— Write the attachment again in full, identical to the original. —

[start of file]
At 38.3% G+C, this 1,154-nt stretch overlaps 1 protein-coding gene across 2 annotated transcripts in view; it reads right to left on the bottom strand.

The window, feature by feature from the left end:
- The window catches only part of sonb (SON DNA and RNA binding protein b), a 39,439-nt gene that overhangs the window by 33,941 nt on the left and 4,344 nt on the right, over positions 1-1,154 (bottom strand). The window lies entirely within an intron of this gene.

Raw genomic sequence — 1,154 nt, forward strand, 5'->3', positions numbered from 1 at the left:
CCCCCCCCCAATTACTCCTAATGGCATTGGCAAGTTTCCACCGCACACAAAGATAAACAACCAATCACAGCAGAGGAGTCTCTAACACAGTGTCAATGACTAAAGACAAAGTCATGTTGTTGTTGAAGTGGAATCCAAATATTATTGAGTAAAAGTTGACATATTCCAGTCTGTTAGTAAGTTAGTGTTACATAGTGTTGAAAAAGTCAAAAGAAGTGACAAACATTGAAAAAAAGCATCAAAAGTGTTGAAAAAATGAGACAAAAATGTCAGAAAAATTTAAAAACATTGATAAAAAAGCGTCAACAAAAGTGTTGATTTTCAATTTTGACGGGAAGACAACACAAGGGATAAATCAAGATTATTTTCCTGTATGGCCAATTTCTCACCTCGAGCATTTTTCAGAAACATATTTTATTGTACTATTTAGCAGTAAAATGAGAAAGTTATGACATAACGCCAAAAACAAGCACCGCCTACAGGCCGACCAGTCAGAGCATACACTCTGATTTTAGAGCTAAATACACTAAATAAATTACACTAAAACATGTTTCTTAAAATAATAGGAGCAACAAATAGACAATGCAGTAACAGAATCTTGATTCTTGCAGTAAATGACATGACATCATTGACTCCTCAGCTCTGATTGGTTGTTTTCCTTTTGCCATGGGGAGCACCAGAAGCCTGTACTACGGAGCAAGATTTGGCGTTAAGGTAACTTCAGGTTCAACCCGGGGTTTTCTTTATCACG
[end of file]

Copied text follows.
At 38.3% G+C, this 1,154-nt stretch overlaps 1 protein-coding gene across 2 annotated transcripts in view; it reads right to left on the bottom strand.

The window, feature by feature from the left end:
- The window catches only part of sonb (SON DNA and RNA binding protein b), a 39,439-nt gene that overhangs the window by 33,941 nt on the left and 4,344 nt on the right, over positions 1-1,154 (bottom strand). The window lies entirely within an intron of this gene.

Raw genomic sequence — 1,154 nt, forward strand, 5'->3', positions numbered from 1 at the left:
CCCCCCCCCAATTACTCCTAATGGCATTGGCAAGTTTCCACCGCACACAAAGATAAACAACCAATCACAGCAGAGGAGTCTCTAACACAGTGTCAATGACTAAAGACAAAGTCATGTTGTTGTTGAAGTGGAATCCAAATATTATTGAGTAAAAGTTGACATATTCCAGTCTGTTAGTAAGTTAGTGTTACATAGTGTTGAAAAAGTCAAAAGAAGTGACAAACATTGAAAAAAAGCATCAAAAGTGTTGAAAAAATGAGACAAAAATGTCAGAAAAATTTAAAAACATTGATAAAAAAGCGTCAACAAAAGTGTTGATTTTCAATTTTGACGGGAAGACAACACAAGGGATAAATCAAGATTATTTTCCTGTATGGCCAATTTCTCACCTCGAGCATTTTTCAGAAACATATTTTATTGTACTATTTAGCAGTAAAATGAGAAAGTTATGACATAACGCCAAAAACAAGCACCGCCTACAGGCCGACCAGTCAGAGCATACACTCTGATTTTAGAGCTAAATACACTAAATAAATTACACTAAAACATGTTTCTTAAAATAATAGGAGCAACAAATAGACAATGCAGTAACAGAATCTTGATTCTTGCAGTAAATGACATGACATCATTGACTCCTCAGCTCTGATTGGTTGTTTTCCTTTTGCCATGGGGAGCACCAGAAGCCTGTACTACGGAGCAAGATTTGGCGTTAAGGTAACTTCAGGTTCAACCCGGGGTTTTCTTTATCACG